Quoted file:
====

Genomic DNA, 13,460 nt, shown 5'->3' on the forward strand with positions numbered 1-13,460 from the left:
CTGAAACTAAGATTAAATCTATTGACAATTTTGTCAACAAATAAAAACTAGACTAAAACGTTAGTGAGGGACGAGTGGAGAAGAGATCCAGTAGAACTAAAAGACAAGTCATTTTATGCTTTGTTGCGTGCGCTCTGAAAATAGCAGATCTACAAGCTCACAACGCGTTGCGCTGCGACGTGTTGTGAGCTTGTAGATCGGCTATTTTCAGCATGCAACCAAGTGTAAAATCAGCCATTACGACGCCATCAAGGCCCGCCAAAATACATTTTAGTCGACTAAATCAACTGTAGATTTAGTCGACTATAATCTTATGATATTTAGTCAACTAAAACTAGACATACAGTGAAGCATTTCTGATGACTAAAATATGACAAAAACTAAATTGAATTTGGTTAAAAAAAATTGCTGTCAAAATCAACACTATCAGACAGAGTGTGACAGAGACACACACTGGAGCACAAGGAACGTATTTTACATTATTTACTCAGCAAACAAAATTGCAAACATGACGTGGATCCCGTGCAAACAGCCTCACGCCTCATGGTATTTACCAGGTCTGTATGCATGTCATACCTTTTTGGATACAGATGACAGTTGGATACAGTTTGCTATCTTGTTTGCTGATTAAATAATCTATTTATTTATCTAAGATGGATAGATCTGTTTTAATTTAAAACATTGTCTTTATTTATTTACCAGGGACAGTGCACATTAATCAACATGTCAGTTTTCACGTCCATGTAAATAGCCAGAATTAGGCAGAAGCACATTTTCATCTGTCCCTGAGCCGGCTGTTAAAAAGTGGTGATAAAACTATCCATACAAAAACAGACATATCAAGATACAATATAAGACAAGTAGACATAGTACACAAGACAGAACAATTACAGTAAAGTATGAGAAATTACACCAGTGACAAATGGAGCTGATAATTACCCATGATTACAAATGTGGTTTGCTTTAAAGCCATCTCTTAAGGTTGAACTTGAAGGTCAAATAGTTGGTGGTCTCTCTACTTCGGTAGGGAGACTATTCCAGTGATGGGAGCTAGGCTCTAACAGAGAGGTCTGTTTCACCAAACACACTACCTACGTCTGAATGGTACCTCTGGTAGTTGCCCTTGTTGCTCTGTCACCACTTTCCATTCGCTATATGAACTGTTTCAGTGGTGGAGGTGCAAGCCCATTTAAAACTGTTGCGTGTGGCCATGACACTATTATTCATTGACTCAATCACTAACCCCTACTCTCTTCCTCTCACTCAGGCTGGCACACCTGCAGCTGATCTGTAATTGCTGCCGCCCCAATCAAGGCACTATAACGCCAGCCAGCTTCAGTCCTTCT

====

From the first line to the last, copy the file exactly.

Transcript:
Genomic DNA, 13,460 nt, shown 5'->3' on the forward strand with positions numbered 1-13,460 from the left:
CTGAAACTAAGATTAAATCTATTGACAATTTTGTCAACAAATAAAAACTAGACTAAAACGTTAGTGAGGGACGAGTGGAGAAGAGATCCAGTAGAACTAAAAGACAAGTCATTTTATGCTTTGTTGCGTGCGCTCTGAAAATAGCAGATCTACAAGCTCACAACGCGTTGCGCTGCGACGTGTTGTGAGCTTGTAGATCGGCTATTTTCAGCATGCAACCAAGTGTAAAATCAGCCATTACGACGCCATCAAGGCCCGCCAAAATACATTTTAGTCGACTAAATCAACTGTAGATTTAGTCGACTATAATCTTATGATATTTAGTCAACTAAAACTAGACATACAGTGAAGCATTTCTGATGACTAAAATATGACAAAAACTAAATTGAATTTGGTTAAAAAAAATTGCTGTCAAAATCAACACTATCAGACAGAGTGTGACAGAGACACACACTGGAGCACAAGGAACGTATTTTACATTATTTACTCAGCAAACAAAATTGCAAACATGACGTGGATCCCGTGCAAACAGCCTCACGCCTCATGGTATTTACCAGGTCTGTATGCATGTCATACCTTTTTGGATACAGATGACAGTTGGATACAGTTTGCTATCTTGTTTGCTGATTAAATAATCTATTTATTTATCTAAGATGGATAGATCTGTTTTAATTTAAAACATTGTCTTTATTTATTTACCAGGGACAGTGCACATTAATCAACATGTCAGTTTTCACGTCCATGTAAATAGCCAGAATTAGGCAGAAGCACATTTTCATCTGTCCCTGAGCCGGCTGTTAAAAAGTGGTGATAAAACTATCCATACAAAAACAGACATATCAAGATACAATATAAGACAAGTAGACATAGTACACAAGACAGAACAATTACAGTAAAGTATGAGAAATTACACCAGTGACAAATGGAGCTGATAATTACCCATGATTACAAATGTGGTTTGCTTTAAAGCCATCTCTTAAGGTTGAACTTGAAGGTCAAATAGTTGGTGGTCTCTCTACTTCGGTAGGGAGACTATTCCAGTGATGGGAGCTAGGCTCTAACAGAGAGGTCTGTTTCACCAAACACACTACCTACGTCTGAATGGTACCTCTGGTAGTTGCCCTTGTTGCTCTGTCACCACTTTCCATTCGCTATATGAACTGTTTCAGTGGTGGAGGTGCAAGCCCATTTAAAACTGTTGCGTGTGGCCATGACACTATTATTCATTGACTCAATCACTAACCCCTACTCTCTTCCTCTCACTCAGGCTGGCACACCTGCAGCTGATCTGTAATTGCTGCCGCCCCAATCAAGGCACTATAACGCCAGCCAGCTTCAGTCCTTCT